I have not been to a dentist for many years, but recently I cracked a molar, and now I have to do something. I am a real chicken when it comes to dental care – I have been scared to go to the dentist for as long as I can remember, and as an adult have only gone when I really, really have to. I hate everything about it – the scraping, the pain, the noise. I start sweating just thinking about it.
I’ve heard about sedation dentists, but I’m wondering how safe that is. What kind of risks are involved with this kind of sedation? I think that’s what I need, but I don’t want to put myself in danger.
–Erin from Arizona
I first want to tell you that you aren’t alone. Many people are incredibly anxious when they visit the dentist. We are particularly sympathetic here to “dental cowards” – Dr. Whitmore and our staff have special training, so we can provide sedation dentistry for people who are extremely anxious about dental care.
Some call it sleep dentistry. But you aren’t actually put asleep, and this is one of the things you need to know, because this is a significant safety factor. It may seem like you were asleep for your appointment, because you are so sleepy and relaxed that you usually don’t even remember your appointment. The technical term for it is “conscious sedation”. Conscious means that all your protective reflexes, your breathing, your heart and everything else function normally but you are still very sleepy and relaxed.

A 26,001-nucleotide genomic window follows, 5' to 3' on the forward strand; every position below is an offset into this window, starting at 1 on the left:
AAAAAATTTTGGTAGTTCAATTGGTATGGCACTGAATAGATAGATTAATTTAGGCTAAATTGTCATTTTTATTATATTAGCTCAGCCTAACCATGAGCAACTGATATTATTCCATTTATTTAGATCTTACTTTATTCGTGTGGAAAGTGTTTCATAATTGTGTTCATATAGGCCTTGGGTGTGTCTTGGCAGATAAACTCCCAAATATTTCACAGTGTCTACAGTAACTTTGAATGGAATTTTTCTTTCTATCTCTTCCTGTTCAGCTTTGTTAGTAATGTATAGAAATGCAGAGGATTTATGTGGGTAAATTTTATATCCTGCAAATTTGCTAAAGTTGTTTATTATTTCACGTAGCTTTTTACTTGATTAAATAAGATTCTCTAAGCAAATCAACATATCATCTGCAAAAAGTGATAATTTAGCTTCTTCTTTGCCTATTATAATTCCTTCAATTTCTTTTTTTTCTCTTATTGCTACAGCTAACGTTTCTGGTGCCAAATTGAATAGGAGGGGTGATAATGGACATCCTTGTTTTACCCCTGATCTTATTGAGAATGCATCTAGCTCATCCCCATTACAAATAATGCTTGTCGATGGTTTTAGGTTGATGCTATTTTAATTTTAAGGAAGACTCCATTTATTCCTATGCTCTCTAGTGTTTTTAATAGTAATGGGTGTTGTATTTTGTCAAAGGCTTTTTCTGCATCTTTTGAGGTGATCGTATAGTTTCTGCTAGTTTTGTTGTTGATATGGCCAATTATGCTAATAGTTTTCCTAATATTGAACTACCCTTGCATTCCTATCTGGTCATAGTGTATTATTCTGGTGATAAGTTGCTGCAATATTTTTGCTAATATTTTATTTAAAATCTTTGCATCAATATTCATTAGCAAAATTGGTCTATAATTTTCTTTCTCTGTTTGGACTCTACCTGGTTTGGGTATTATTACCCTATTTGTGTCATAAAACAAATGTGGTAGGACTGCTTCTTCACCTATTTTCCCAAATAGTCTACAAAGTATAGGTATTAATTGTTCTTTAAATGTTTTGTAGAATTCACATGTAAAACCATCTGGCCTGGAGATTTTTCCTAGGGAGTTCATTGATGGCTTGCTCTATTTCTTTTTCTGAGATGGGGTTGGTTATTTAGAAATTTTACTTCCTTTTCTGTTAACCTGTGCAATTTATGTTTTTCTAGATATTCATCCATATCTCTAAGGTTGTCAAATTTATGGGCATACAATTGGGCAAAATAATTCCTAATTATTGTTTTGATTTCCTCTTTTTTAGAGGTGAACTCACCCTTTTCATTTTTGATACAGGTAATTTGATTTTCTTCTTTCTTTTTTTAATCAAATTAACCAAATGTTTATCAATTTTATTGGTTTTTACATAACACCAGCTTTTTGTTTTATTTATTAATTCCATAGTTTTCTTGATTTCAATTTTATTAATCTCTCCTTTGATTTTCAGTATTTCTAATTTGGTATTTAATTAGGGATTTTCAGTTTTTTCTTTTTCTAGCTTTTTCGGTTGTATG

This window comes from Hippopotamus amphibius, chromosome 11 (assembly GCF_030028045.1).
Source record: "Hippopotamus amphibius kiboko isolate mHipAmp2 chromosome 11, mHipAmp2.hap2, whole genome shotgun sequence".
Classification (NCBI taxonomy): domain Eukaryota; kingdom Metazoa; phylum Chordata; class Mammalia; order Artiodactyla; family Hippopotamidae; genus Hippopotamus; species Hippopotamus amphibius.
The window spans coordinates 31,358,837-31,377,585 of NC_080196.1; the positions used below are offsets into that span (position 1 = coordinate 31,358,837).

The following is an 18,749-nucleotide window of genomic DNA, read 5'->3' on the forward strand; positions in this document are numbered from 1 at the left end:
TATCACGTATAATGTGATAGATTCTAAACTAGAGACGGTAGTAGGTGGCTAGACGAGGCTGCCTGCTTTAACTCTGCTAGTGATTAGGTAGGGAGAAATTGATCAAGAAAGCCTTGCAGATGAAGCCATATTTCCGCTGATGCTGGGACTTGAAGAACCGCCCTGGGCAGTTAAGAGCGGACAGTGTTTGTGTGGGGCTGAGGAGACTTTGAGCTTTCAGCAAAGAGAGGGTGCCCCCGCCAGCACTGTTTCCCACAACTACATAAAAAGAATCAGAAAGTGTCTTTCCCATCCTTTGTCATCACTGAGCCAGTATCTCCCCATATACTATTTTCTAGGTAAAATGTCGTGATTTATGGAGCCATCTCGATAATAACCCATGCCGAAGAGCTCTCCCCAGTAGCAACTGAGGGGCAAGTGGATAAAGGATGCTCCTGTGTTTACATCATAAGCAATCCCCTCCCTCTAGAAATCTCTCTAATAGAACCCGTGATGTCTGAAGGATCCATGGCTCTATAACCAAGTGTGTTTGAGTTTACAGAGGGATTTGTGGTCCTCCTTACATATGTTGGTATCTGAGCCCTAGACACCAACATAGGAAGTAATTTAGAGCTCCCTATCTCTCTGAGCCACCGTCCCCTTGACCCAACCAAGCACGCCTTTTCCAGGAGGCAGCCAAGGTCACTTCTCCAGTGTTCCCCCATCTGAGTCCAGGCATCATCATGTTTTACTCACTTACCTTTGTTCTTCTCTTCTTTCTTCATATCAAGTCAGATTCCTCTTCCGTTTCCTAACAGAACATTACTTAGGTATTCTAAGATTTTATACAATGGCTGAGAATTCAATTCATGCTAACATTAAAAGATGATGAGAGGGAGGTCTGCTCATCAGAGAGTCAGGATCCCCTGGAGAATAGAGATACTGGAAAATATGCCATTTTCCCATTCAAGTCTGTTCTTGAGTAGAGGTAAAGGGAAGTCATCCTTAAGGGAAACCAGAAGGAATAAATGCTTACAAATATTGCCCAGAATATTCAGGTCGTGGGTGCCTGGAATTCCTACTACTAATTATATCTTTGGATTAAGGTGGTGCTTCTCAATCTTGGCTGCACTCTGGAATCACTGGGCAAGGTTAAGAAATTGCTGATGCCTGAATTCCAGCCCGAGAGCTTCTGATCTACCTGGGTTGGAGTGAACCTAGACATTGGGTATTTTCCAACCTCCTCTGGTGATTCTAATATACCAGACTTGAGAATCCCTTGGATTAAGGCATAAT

And then, as an extra safety precaution, it is pretty standard procedure to monitor your vital functions with a pulse oximeter. This is a device that makes sure that there is adequate oxygen in your blood. Dr. Whitmore’s opinion is that it is safer to have the sedation than to not have it, because more emergencies such as fainting, heart attacks, strokes, diabetic episodes, or other emergencies happen from stress than from any other factor in a dental appointment.
Sedation dentistry can help you overcome your fear. Hopefully, one good experience will lead to another, and you will be able to pursue regular dental care. Good luck!